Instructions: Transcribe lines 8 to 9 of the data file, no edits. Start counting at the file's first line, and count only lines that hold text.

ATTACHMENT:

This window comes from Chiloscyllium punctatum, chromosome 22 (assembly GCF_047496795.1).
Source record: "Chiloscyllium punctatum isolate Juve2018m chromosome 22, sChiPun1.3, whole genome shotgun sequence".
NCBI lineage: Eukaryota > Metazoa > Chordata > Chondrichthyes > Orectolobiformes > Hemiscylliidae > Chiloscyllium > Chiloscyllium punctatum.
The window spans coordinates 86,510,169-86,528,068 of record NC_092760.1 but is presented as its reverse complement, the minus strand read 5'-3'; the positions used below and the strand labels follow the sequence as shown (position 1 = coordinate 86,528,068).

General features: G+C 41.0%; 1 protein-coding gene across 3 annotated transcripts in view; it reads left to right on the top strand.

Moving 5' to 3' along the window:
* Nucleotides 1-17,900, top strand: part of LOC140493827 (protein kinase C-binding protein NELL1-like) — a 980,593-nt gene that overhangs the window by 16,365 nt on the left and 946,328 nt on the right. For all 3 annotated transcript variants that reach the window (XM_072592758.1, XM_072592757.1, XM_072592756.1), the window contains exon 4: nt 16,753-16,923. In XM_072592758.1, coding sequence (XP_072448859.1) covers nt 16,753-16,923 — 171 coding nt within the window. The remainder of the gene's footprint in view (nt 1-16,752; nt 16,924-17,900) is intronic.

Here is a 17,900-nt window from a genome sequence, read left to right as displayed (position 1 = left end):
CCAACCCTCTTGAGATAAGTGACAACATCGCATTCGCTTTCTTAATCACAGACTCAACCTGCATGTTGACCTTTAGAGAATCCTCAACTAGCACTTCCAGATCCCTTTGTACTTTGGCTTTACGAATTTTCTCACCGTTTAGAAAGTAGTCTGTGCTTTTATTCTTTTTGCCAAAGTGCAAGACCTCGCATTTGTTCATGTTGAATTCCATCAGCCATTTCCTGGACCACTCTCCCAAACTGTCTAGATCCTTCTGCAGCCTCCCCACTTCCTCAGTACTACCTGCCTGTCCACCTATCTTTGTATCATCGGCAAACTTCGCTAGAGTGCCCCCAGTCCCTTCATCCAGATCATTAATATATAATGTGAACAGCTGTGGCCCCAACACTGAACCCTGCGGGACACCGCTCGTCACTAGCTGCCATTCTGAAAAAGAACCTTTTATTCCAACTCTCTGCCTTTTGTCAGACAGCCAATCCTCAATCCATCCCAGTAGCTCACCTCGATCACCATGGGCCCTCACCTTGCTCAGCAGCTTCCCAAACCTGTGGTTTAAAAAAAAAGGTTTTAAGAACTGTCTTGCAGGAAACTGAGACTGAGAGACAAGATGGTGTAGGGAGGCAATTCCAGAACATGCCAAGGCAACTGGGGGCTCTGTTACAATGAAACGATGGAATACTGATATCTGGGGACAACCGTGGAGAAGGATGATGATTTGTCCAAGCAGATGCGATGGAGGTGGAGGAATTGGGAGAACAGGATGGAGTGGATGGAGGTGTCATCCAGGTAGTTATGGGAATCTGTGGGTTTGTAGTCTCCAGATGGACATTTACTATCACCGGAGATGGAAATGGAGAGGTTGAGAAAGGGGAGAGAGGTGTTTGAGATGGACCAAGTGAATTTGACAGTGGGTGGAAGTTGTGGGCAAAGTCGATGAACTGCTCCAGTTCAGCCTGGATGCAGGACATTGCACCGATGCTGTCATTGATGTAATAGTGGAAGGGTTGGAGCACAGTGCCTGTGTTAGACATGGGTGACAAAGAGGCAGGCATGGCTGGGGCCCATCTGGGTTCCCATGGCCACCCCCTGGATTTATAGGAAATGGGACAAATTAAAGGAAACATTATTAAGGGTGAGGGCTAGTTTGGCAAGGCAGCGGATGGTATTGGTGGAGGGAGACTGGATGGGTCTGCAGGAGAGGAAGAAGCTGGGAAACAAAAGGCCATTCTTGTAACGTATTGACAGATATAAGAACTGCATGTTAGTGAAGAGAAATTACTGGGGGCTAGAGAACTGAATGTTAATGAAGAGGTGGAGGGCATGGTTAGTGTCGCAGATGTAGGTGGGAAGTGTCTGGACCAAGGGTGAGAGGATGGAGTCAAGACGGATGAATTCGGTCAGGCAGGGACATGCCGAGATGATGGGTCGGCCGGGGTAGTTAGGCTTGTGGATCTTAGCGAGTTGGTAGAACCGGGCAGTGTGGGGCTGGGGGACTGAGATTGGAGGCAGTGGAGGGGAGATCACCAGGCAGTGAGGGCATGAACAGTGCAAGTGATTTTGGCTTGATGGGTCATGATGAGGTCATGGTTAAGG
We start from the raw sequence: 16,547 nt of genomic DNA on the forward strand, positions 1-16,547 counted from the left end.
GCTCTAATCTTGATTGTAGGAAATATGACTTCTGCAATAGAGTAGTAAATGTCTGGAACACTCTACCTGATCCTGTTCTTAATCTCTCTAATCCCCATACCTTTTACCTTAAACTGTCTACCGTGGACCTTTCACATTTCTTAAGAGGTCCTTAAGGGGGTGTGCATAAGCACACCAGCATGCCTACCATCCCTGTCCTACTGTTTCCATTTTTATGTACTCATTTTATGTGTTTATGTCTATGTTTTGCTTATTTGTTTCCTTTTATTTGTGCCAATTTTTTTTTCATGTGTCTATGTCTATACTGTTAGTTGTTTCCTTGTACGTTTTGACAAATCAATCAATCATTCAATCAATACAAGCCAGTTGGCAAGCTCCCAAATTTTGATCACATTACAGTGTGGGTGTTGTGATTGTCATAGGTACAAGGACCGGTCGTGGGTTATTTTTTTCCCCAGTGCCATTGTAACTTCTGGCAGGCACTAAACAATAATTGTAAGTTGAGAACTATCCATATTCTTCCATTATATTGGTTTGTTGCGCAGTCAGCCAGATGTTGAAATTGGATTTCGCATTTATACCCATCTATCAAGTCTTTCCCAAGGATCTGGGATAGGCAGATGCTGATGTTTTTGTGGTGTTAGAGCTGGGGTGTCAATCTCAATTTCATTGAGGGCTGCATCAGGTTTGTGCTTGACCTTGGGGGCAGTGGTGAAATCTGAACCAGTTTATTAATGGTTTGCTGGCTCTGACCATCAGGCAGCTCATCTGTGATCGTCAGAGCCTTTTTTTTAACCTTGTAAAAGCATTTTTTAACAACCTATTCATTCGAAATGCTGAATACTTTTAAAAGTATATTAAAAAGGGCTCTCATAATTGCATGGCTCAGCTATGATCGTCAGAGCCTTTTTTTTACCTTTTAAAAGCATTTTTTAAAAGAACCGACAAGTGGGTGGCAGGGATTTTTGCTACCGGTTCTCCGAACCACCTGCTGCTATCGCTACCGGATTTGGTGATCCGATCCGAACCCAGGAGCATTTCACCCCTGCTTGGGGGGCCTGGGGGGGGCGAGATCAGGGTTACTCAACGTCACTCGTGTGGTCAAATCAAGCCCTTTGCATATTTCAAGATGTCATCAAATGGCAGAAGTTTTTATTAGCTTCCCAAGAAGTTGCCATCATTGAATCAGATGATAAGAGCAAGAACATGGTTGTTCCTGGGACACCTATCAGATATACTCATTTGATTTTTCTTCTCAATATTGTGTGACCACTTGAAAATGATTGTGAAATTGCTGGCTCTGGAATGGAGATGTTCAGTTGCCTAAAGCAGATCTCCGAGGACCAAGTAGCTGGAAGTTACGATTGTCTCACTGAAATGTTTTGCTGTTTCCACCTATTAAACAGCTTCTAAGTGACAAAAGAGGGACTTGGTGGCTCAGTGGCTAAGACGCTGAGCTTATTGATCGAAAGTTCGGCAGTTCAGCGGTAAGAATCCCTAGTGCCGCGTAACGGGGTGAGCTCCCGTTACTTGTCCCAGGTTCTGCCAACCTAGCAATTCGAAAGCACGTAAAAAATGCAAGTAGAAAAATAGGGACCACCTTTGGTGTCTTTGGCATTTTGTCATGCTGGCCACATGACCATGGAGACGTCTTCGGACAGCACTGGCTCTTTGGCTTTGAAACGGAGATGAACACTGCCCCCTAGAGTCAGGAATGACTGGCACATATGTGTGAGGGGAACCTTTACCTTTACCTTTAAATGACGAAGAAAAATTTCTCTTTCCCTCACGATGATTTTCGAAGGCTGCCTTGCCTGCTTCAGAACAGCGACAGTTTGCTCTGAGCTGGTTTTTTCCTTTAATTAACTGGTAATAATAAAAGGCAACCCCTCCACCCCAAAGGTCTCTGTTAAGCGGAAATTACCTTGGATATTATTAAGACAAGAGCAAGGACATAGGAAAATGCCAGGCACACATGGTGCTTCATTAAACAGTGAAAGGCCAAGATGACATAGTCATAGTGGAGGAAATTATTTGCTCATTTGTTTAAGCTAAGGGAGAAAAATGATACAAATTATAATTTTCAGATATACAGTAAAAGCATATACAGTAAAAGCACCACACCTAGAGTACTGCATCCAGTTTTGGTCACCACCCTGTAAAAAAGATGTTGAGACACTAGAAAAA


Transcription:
Here is a 17,900-nt window from a genome sequence, read left to right as displayed (position 1 = left end):
CCAACCCTCTTGAGATAAGTGACAACATCGCATTCGCTTTCTTAATCACAGACTCAACCTGCATGTTGACCTTTAGAGAATCCTCAACTAGCACTTCCAGATCCCTTTGTACTTTGGCTTTACGAATTTTCTCACCGTTTAGAAAGTAGTCTGTGCTTTTATTCTTTTTGCCAAAGTGCAAGACCTCGCATTTGTTCATGTTGAATTCCATCAGCCATTTCCTGGACCACTCTCCCAAACTGTCTAGATCCTTCTGCAGCCTCCCCACTTCCTCAGTACTACCTGCCTGTCCACCTATCTTTGTATCATCGGCAAACTTCGCTAGAGTGCCCCCAGTCCCTTCATCCAGATCATTAATATATAATGTGAACAGCTGTGGCCCCAACACTGAACCCTGCGGGACACCGCTCGTCACTAGCTGCCATTCTGAAAAAGAACCTTTTATTCCAACTCTCTGCCTTTTGTCAGACAGCCAATCCTCAATCCATCCCAGTAGCTCACCTCGATCACCATGGGCCCTCACCTTGCTCAGCAGCTTCCCAAACCTGTGGTTTAAAAAAAAAGGTTTTAAGAACTGTCTTGCAGGAAACTGAGACTGAGAGACAAGATGGTGTAGGGAGGCAATTCCAGAACATGCCAAGGCAACTGGGGGCTCTGTTACAATGAAACGATGGAATACTGATATCTGGGGACAACCGTGGAGAAGGATGATGATTTGTCCAAGCAGATGCGATGGAGGTGGAGGAATTGGGAGAACAGGATGGAGTGGATGGAGGTGTCATCCAGGTAGTTATGGGAATCTGTGGGTTTGTAGTCTCCAGATGGACATTTACTATCACCGGAGATGGAAATGGAGAGGTTGAGAAAGGGGAGAGAGGTGTTTGAGATGGACCAAGTGAATTTGACAGTGGGTGGAAGTTGTGGGCAAAGTCGATGAACTGCTCCAGTTCAGCCTGGATGCAGGACATTGCACCGATGCTGTCATTGATGTAATAGTGGAAGGGTTGGAGCACAGTGCCTGTGTTAGACATGGGTGACAAAGAGGCAGGCATGGCTGGGGCCCATCTGGGTTCCCATGGCCACCCCCTGGATTTATAGGAAATGGGACAAATTAAAGGAAACATTATTAAGGGTGAGGGCTAGTTTGGCAAGGCAGCGGATGGTATTGGTGGAGGGAGACTGGATGGGTCTGCAGGAGAGGAAGAAGCTGGGAAACAAAAGGCCATTCTTGTAACGTATTGACAGATATAAGAACTGCATGTTAGTGAAGAGAAATTACTGGGGGCTAGAGAACTGAATGTTAATGAAGAGGTGGAGGGCATGGTTAGTGTCGCAGATGTAGGTGGGAAGTGTCTGGACCAAGGGTGAGAGGATGGAGTCAAGACGGATGAATTCGGTCAGGCAGGGACATGCCGAGATGATGGGTCGGCCGGGGTAGTTAGGCTTGTGGATCTTAGCGAGTTGGTAGAACCGGGCAGTGTGGGGCTGGGGGACTGAGATTGGAGGCAGTGGAGGGGAGATCACCAGGCAGTGAGGGCATGAACAGTGCAAGTGATTTTGGCTTGATGGGTCATGATGAGGTCATGGTTAAGG